By Shawn Chitnis

ESTES PARK, Colo. (CBS4) – Businesses in the tourist town of Estes Park were relieved to learn Tuesday the federal government is reconsidering an increase in the fee that they say would be devastating to the local economy.

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Those businesses rely on visitors shopping while on the way to Rocky Mountain National Park.

“The beauty of Estes Park here is the mountains,” said Charley Dickey, co-owner of Rustic Mountain Charm. “This is the closest, easiest place to go to.”

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Dickey and his wife operate a gift and home decoration store that has been around since 2002.

He says 90 to 95 percent of their business is from tourists. As a leader for the Estes Valley Partners for Commerce, Dickey knows other shops and restaurants would be greatly impacted by a proposed price change from $25 per car to $70 for entry into national parks.

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The Washington Post reported on Monday that the Department of the Interior was reconsidering that initial change.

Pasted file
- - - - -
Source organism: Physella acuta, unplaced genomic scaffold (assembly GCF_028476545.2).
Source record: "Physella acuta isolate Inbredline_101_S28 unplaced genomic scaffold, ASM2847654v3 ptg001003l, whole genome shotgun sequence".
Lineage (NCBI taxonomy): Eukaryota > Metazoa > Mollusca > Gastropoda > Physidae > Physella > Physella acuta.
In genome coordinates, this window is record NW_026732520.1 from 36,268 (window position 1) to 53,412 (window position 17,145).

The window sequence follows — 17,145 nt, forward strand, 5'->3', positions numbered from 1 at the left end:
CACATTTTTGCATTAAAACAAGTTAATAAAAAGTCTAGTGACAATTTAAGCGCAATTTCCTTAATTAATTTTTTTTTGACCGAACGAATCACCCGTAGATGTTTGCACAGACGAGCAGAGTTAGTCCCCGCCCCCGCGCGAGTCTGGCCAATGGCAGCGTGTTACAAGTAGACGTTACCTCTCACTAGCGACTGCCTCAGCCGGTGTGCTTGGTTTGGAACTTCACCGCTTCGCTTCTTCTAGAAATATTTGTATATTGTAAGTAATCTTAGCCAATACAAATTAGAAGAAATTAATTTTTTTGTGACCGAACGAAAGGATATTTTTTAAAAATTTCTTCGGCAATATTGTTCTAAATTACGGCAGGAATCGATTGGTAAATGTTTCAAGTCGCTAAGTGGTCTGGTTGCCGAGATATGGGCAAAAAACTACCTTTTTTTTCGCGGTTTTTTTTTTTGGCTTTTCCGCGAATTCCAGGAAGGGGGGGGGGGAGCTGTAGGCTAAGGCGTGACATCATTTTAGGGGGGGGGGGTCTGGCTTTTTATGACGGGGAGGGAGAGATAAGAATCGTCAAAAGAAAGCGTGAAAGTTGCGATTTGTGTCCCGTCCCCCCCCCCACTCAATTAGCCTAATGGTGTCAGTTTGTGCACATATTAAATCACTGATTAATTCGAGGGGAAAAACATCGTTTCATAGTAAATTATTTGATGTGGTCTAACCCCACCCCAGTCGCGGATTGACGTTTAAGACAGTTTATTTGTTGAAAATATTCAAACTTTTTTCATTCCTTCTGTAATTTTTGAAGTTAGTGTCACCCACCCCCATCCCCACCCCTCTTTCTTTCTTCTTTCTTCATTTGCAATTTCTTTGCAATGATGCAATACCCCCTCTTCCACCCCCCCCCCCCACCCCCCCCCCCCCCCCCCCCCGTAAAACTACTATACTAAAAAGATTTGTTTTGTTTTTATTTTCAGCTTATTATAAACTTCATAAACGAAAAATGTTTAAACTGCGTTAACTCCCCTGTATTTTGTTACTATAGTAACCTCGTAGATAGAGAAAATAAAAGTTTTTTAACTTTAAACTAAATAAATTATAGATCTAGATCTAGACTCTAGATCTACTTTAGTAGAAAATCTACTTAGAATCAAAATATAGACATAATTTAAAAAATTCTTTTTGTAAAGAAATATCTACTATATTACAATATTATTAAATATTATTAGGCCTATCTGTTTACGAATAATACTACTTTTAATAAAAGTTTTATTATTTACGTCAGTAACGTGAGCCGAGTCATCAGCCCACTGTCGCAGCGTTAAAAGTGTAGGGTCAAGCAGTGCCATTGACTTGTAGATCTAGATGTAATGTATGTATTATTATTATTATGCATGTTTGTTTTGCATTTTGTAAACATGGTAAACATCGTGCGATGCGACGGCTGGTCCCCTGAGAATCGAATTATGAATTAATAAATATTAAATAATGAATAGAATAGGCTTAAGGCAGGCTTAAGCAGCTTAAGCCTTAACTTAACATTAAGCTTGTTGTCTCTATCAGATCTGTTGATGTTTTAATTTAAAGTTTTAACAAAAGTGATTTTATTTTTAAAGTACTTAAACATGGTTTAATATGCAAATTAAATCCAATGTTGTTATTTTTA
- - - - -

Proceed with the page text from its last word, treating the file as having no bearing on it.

Officials in Washington saw a large response from the public that was overwhelming opposed to such a dramatic increase.

“I think that was an extreme decision based on the facts that there is a lot of backlog maintenance that needs to be done,” said Dickey.

He was one of the more than 109,000 comments the department received, explaining that the price difference would turn away too many visitors.

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Dickey worried it would keep the national parks from meeting one of their missions: to be open to all Americans.

“It starts to reduce the amount of people that can actually go to the park,” he said. “It kind of separates the people that can afford to and the people that can’t afford to.”

A department spokesman said in a statement that the plan is still being reviewed. The final plan will reflect the public’s suggestions over the original peak-season fee proposal.

“The Secretary [of the Interior] remains laser-focused on rebuilding our park infrastructure and this plan coupled with the bipartisan bill in congress will provide a historic investment,” the statement said.

Dickey agrees there needs to be money raised to address required maintenance for Rocky Mountain National Park, but hopes a balance can be reached to keep the experience affordable for everyone.

He is optimistic about the year ahead as traffic will pick up at his store and in town over the next month.

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“I feeling good that they took a step back and they’re going to reconsider their decision,” he said. “Estes Park is open for business right now and we’re a destination in its own right.”

Shawn Chitnis reports for CBS4 News at 10 on weekends and CBS4 News at 5 p.m. and 6 p.m. throughout the week. Email him story ideas at smchitnis@cbs.com and connect with him on Twitter or Facebook.